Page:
Yet another company has been called out for risking the health of Australians in an effort to profit from the COVID-19 pandemic.
Australia’s largest fashion retailer, Mosaic Brands, was fined $630,000 on Thursday for lying to customers about hand sanitiser and face masks sold between June 3 and July 11 last year.
The Noni B owner, which has 1200 stores, joins the likes of Lorna Jane and celebrity chef Pete Evans in falling foul of regulators for attempting to make money from the worst health crisis in 100 years.
Others, including Telstra in Australia and Ryanair overseas, were also fined for business decisions they made after the pandemic struck.
But as pandemic profiteering goes, Mosaic’s effort was particularly egregious.
The company told worried parents its face masks were certified by health authorities in the United States and Europe, when they weren’t.
And it also wrongly said its hand sanitiser would protect customers from the coronavirus, when testing undertaken by Choice and later the ACCC found one of its products had just 17 per cent alcohol content.
Health authorities say at least 60 per cent is needed to combat COVID-19.
Business telling fibs
Choice campaigner Dean Price said Mosaic wasn’t the only one telling lies about COVID-19 – he told The New Daily lots of businesses had been making dodgy claims about their products during the pandemic.
“Businesses need to take a step back and make sure that what they’re selling is actually going to help people and protect people,” Mr Price said.
“We’ve called out many businesses for different claims, whether it be the incorrect amount of alcohol that was in hand sanitiser, [or] some of the panic marketing that we saw, both from Mosaic Brands as well as other companies like health insurers.”
Mr Price welcomed the ACCC’s action against Mosaic on Thursday, but urged regulators to continue pushing back against misleading businesses.
“The fine that Mosaic is paying is a slap on the wrist, but we do see it as a deterrent to other businesses from doing this in the future,” he said.
In December, active wear giant Lorna Jane was also caught red handed for misleading customers.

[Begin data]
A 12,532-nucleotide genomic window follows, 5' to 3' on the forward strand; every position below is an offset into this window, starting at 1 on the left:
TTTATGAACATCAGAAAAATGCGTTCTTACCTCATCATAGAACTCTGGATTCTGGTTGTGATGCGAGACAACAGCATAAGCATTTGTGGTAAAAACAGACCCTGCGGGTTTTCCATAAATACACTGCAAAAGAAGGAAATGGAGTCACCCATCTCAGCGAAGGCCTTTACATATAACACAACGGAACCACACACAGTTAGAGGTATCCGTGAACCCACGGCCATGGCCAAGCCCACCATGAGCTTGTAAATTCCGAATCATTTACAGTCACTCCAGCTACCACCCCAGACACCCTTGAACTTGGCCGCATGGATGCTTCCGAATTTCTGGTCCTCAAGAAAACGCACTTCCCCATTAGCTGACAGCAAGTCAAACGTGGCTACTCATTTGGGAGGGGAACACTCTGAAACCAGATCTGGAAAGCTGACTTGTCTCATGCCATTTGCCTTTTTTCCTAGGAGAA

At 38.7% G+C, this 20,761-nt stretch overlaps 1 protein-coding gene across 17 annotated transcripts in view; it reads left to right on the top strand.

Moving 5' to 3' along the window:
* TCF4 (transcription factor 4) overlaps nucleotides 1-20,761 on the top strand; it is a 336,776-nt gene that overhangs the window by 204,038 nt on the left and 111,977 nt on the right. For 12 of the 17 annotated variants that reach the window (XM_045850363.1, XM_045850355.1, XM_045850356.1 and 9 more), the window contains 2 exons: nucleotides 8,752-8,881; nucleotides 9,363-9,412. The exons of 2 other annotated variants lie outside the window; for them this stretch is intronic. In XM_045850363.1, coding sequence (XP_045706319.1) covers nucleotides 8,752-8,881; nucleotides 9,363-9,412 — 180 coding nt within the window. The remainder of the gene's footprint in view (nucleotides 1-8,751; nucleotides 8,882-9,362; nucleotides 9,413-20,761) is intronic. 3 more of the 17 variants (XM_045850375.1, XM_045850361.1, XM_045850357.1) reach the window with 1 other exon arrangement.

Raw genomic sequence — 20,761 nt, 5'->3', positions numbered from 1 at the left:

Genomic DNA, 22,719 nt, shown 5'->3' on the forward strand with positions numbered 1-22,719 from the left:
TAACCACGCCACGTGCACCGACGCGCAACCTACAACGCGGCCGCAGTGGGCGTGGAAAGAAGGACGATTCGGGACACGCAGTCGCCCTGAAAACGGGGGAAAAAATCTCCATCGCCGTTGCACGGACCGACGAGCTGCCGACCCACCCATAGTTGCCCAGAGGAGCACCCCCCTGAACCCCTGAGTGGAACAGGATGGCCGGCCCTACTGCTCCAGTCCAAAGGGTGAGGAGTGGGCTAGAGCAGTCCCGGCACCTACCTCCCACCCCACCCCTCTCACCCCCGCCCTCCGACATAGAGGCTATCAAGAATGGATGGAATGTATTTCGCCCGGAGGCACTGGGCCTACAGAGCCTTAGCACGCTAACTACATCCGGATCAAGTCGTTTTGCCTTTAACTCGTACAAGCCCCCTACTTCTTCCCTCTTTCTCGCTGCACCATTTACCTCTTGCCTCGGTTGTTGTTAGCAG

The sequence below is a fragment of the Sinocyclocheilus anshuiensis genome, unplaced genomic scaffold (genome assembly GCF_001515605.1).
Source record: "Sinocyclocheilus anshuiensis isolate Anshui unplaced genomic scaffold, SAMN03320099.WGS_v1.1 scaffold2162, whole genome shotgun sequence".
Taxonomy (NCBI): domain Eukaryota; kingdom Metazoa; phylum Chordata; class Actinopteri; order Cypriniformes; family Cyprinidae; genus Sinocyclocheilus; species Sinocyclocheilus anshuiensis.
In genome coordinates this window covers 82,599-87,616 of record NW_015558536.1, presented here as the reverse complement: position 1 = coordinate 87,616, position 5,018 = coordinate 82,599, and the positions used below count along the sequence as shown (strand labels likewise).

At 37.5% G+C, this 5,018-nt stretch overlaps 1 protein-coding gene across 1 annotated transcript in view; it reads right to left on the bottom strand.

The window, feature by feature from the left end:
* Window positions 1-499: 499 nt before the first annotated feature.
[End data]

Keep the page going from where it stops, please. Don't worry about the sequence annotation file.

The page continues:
It claimed its “anti-virus active wear” stopped the spread of COVID-19 and provided protection against pathogens – claims the ACCC alleges are completely untrue in an ongoing court case.
And who could forget celebrity chef Pete Evans, who tried to use his Instagram account to sell hyperbaric oxygen chambers as a COVID therapy? He was fined almost $80,000 by the TGA earlier this week.
Others have escaped with no financial penalties though, including federal politician Craig Kelly, who has spruiked Hydroxychloroquine as a coronavirus therapy, despite medical experts repeatedly debunking that claim.
Mosaic was only caught because a customer alerted Choice, which then investigated the matter and complained to the ACCC.
And although Choice tested hand sanitiser products at 60 different outlets, Mr Price said it was feasible that many other businesses were selling dodgy hand sanitiser and making spurious COVID claims.
Meanwhile, Mosaic sought to shift blame to supplier BDirect when quizzed about its hand sanitiser products on Thursday.
“Wholesaler BDirect, who supply a number of large Australian retailers, sold via Mosaic Brands website a range of sanitisers and masks on the understanding that they complied with strict Australian regulations,” a spokesperson for the fashion giant said in an email.
“Mosaic Brands subsequently learnt that BDirect provided misleading representation on two products, sold via the Mosaic website, or substituted a small number of products with an inferior one.”
The New Daily put Mosaic’s claims to BDirect via email, but did not receive a response before deadline.
Its website still lists several hand sanitiser products for sale.